plaintive "Styrofoam," glide along on the strength of Chesnutt's
guitar and vocals, with only subtle-yet-effective accompaniment. But
whether backed by a full band or a lone slide guitar, Chesnutt's
evocative lyrics and unique vocal delivery are justifiably upfront
Before recording Silver Lake, Chesnutt decided to organize
many his demos into three categories short stories, poems and
slogans and work from there. "I had about a hundred songs that
I was considering for this album at the start," the prolific
songwriter said. "So I had this idea to think about it like an editor
would if he's going to compile a good deal of material into one book.
I didn't do an album with all stories or all slogans, because I think
that might be a tedious record. I wanted to give it a little spice."
Although many of Chesnutt's songs have distinct aspects commonly
associated with literature and storytelling, the songwriter claims
not to be "a voracious reader." Still, he said that one of the
biggest influences on his songwriting is famed Austrian writer Franz
"Kafka's 'Fragments,' which is a collection of bits of stories, made
a huge influence on my songwriting," he said. "Something about the
impact of a partial thing, where the ending is in question forever,
where it piques your interest for a second and then it's gone. It is
so musical and comical, a kind of dry, melancholy tone that makes you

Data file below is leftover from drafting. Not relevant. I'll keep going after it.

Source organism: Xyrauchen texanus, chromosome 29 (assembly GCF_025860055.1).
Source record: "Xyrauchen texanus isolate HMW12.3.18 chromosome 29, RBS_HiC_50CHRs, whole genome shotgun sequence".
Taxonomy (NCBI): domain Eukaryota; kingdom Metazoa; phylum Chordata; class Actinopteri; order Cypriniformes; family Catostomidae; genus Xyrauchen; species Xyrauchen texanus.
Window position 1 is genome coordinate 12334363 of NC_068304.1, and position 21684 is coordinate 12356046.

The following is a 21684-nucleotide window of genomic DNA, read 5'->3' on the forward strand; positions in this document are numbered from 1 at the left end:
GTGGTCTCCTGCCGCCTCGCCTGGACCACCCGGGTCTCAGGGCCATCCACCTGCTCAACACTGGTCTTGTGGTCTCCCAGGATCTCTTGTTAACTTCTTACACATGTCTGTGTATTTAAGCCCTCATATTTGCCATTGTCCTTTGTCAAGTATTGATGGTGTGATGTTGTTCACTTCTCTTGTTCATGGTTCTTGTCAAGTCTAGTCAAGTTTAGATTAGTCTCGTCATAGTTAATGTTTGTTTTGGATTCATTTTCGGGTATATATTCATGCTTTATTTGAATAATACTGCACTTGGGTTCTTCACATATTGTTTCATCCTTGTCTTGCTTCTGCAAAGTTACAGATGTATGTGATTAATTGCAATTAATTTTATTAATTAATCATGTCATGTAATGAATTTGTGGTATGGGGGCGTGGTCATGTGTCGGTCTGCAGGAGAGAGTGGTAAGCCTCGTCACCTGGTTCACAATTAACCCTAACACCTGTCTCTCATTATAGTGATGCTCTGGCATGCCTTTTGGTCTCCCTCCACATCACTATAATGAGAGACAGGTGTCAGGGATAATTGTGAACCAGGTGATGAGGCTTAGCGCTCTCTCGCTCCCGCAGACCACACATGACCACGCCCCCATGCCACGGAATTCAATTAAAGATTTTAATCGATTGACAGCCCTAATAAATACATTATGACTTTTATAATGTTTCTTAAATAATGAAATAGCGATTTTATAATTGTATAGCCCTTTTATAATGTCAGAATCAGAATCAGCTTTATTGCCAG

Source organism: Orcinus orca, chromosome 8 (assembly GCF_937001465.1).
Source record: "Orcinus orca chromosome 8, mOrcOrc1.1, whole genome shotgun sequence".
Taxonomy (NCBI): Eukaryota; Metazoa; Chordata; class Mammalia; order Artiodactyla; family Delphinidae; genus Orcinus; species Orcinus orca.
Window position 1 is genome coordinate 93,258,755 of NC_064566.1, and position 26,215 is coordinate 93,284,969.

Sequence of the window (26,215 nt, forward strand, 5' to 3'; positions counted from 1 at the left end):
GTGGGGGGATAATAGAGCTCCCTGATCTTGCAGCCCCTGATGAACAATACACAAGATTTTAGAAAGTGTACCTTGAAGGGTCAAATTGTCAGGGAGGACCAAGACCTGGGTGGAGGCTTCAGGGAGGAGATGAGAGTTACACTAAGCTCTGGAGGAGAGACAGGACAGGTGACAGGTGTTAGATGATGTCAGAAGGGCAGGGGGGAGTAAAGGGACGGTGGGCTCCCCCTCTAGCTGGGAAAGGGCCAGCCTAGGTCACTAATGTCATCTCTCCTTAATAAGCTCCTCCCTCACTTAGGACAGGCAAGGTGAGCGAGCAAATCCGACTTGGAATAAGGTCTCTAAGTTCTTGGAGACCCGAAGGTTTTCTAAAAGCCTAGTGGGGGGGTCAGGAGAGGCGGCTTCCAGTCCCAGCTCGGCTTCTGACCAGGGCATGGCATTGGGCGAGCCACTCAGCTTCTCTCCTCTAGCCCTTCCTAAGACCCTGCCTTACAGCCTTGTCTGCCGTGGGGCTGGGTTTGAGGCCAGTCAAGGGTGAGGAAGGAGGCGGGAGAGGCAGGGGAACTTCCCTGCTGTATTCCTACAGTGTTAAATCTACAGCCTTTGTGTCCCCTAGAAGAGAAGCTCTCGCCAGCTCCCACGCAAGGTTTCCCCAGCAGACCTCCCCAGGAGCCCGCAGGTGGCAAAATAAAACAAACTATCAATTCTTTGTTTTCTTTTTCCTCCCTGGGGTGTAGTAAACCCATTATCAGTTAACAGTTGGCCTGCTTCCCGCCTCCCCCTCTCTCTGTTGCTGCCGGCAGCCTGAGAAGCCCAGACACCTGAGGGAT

giggle, but you can't giggle because the tone is so somber."
The most accessible song on the album, "Band Camp," features Chesnutt
at his most comical, telling of a bittersweet May-December
high-school romance between the "queen of the senior class" and a
"lowly freshman" connected through their marching-band duties.
Playing the part of the underclassman, he sings, "Once you soaked a
tampon in some serious vodka/ Wore it to school/ Second period
science lab/ You fell right off your stool."
The song "Sultan, So Mighty" is the album's epic centerpiece. In it,
Chesnutt adopts the point of view of an ancient Oriental eunuch
a castrated man who guards the women's bedchamber as he
sings in a lofty falsetto, "And the Sultan so mighty/ Comes crawling
to lowly me/ When he has a little problem/ With the ladies."
"I think it was initially inspired by this thing on the History
Channel about the last castrato," Chesnutt explained. "They played a